Debbe Dunning (Heidi Keppert)
The role of a Tool Time girl not only put Dunning on the map but also gave her a lifelong friend in Tim Allen: The sitcom's leading man was the one who made sure Dunning went from a recurring player to a series regular and permanent member of the Home family during the third season (she took over from the original Tool Time girl, Pamela Anderson, who was not available for EW's Reunions shoot). ''Tim is amazing and a man of his word,'' Dunning, 45, recalls. ''If anyone got upset or threatened to quit, he went after them and they'd be back. He always kept us together.'' Dunning is still acting (she'd kill for a spot on Dancing With the Stars), and she gets recognized in the unlikeliest of places. ''I was floating down the Salt River [in Arizona] last weekend, and sure enough, a guy offers me a beer and says, 'I know you from somewhere!'''
Zachery Ty Bryan (Brad Taylor)
Bryan went on to book plenty of guest spots on shows like ER and Buffy the Vampire Slayer after Home Improvement, but the 29-year-old realized that he'd prefer to be a ''painter, not the paintbrush,'' so he began his own production company, Vision Entertainment Group. His most recent accomplishment was producing the indie drama The Grief Tourist with Michael Cudlitz and Melanie Griffith. ''Most people look at child actors and have these ideas that they have a rough life,'' says Bryan, who stayed friends with Thomas after the show. ''To be honest, I've looked at it as such an opportunity. Even moving forward with what I'm doing now, I walk into a room with a hedge funder and I'm immediately validated. I don't have to sit there and explain what my background is. They see it in front of them.''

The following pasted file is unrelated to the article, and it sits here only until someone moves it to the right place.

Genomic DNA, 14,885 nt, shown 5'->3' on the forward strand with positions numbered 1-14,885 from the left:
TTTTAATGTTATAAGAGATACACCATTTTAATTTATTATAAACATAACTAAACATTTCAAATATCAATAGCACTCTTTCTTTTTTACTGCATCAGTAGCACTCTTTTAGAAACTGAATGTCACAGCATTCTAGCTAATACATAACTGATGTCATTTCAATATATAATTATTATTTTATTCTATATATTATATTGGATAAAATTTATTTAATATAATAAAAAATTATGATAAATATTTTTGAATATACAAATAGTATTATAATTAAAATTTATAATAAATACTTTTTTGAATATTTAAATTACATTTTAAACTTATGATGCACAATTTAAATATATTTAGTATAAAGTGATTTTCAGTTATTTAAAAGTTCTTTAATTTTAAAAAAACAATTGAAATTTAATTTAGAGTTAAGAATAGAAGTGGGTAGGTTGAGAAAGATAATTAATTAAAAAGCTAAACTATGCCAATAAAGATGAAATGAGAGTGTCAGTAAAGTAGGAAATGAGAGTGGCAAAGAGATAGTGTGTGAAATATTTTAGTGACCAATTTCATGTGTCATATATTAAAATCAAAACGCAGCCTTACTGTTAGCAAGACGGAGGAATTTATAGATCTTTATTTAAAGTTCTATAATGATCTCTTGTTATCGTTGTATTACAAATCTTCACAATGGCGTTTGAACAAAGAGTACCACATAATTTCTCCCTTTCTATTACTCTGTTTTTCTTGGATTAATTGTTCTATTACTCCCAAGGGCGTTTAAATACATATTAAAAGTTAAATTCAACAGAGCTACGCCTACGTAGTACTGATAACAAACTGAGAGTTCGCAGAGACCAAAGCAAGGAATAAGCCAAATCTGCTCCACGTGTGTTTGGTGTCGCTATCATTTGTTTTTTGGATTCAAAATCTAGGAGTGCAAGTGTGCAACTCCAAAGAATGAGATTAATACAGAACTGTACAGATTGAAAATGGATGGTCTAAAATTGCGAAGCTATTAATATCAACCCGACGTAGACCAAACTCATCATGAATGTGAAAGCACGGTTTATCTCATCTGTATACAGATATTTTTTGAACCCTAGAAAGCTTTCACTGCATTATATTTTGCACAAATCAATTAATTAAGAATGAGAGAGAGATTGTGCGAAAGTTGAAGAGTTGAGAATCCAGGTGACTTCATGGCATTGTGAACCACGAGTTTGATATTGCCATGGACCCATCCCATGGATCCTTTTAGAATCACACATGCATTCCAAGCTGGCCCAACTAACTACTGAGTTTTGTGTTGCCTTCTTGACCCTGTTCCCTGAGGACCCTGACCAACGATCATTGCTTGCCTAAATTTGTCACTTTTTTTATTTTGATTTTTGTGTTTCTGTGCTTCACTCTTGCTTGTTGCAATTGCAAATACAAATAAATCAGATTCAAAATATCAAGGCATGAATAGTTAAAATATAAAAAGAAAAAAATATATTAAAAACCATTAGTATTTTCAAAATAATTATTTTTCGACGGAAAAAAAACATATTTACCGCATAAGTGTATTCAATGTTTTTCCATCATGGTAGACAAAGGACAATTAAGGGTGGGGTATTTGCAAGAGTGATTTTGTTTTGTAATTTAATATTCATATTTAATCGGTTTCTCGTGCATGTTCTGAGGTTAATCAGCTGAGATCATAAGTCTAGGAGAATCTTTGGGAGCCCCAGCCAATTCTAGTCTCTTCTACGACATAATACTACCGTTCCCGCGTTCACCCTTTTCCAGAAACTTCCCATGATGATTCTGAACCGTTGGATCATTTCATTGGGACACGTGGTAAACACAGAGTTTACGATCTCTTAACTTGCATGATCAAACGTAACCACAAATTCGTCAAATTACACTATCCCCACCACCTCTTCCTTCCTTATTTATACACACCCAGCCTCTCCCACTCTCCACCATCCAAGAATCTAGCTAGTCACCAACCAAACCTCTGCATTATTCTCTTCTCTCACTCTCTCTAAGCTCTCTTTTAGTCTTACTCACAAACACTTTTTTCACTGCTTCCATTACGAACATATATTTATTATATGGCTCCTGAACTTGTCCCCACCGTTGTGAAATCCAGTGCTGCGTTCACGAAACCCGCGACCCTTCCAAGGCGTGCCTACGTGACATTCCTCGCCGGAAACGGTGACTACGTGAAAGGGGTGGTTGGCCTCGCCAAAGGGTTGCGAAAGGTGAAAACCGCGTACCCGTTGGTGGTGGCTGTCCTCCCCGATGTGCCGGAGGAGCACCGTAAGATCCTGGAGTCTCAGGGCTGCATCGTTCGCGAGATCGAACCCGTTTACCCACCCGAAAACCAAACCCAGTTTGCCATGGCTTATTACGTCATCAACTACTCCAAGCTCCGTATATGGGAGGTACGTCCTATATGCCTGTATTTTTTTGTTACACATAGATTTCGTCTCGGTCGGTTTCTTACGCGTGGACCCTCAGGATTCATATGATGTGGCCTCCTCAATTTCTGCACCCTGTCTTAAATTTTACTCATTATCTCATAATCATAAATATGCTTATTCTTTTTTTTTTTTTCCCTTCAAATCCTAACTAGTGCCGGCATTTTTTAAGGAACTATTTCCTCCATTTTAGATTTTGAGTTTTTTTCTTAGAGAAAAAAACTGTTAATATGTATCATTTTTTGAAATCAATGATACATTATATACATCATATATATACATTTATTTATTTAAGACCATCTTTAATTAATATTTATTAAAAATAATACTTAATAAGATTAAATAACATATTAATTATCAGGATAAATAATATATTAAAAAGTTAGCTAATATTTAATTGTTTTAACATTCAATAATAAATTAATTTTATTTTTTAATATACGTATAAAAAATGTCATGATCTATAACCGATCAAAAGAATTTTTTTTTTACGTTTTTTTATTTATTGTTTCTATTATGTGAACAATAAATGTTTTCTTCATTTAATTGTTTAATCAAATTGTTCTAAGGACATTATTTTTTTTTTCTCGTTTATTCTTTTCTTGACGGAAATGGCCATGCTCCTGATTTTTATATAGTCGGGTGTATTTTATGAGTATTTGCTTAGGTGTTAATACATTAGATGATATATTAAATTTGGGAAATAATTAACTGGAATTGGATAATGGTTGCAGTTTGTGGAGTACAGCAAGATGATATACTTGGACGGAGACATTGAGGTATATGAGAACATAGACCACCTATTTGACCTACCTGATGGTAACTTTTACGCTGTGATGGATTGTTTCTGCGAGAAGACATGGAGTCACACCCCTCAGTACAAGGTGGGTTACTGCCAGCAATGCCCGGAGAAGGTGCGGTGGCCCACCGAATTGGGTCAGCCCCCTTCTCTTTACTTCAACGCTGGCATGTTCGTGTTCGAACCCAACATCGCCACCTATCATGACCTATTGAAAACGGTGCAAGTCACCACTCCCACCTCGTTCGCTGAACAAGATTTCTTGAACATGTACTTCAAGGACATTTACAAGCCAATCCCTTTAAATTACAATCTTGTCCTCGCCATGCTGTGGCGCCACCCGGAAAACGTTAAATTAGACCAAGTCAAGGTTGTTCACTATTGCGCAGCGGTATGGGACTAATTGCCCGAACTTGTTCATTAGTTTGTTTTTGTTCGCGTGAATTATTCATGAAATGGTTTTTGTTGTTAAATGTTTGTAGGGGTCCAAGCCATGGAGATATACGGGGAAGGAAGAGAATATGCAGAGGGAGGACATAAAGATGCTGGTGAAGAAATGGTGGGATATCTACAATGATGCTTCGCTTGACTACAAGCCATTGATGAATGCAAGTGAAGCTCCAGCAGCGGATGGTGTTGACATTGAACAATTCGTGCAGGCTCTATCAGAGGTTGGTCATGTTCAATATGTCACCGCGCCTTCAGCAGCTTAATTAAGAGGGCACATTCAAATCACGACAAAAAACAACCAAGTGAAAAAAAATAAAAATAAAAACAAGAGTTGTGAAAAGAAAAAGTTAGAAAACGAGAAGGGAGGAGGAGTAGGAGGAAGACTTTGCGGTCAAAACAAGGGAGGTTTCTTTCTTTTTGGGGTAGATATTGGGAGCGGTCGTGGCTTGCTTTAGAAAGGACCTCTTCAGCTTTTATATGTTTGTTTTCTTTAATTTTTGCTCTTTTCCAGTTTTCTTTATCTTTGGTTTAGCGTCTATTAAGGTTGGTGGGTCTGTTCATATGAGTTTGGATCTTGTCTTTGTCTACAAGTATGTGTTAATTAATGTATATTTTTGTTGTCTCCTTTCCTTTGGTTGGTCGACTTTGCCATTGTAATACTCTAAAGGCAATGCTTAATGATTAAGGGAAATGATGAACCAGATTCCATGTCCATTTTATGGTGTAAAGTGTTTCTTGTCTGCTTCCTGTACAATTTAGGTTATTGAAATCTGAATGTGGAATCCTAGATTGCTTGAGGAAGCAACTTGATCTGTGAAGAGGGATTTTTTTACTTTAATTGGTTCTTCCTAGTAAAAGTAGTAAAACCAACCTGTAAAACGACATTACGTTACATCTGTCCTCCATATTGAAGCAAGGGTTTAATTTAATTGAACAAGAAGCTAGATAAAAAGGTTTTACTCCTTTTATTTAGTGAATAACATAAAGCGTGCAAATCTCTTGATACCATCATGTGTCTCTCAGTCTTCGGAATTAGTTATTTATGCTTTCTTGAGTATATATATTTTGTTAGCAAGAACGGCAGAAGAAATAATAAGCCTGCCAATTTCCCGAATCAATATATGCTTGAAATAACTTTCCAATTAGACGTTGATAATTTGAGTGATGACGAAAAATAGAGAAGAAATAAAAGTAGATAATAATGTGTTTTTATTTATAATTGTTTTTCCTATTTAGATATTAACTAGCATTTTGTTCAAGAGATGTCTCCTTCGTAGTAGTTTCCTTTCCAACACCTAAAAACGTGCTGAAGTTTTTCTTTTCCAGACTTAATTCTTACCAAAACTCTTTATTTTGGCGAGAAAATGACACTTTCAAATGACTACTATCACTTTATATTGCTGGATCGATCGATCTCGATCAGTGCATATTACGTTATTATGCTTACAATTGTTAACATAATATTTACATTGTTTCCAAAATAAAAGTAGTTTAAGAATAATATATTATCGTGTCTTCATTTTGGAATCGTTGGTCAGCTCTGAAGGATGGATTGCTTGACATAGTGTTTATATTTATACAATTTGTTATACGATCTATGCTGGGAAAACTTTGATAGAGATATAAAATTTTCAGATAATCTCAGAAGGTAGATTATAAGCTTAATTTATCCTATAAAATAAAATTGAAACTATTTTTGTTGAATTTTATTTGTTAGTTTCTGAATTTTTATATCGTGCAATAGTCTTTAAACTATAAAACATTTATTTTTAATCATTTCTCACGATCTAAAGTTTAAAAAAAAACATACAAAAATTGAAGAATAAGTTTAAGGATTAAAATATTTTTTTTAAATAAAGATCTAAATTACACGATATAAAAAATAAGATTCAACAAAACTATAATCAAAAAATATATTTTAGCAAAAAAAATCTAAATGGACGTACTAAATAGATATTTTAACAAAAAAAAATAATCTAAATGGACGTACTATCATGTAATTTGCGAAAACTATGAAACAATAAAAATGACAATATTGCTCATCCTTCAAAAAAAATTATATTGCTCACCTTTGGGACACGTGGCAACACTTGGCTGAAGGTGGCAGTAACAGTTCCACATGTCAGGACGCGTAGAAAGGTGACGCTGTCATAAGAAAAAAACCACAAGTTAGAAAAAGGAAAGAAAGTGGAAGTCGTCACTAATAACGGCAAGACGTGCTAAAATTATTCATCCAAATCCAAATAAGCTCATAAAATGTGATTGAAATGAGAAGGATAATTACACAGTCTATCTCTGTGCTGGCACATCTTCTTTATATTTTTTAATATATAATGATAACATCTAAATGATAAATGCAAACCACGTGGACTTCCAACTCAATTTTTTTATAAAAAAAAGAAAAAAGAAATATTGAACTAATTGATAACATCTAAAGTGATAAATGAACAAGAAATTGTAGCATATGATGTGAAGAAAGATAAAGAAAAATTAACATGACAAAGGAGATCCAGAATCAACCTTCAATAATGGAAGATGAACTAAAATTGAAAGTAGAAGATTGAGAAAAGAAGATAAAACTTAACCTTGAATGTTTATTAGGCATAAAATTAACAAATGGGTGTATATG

Taran Noah Smith (Mark Taylor)
After Smith gave his last performance as Tim's youngest son, Mark, he fled Hollywood and didn't look back. ''It was pretty exciting to leave it behind and do other things,'' says Smith, who started on the sitcom when he was only 7 (he's now 27). And try things he did: First he began a food company for vegans, then he became an installation artist for big events like Coachella (''I made temples out of trash''), and then he helped his dad build energy-efficient water purifiers that are now used overseas by the military. But he never forgot his onscreen family and not just because he continues to receive residual checks every three months. ''Everyone looks the same, just a little thicker,'' Smith says about the photo shoot. ''It's like a high school reunion.''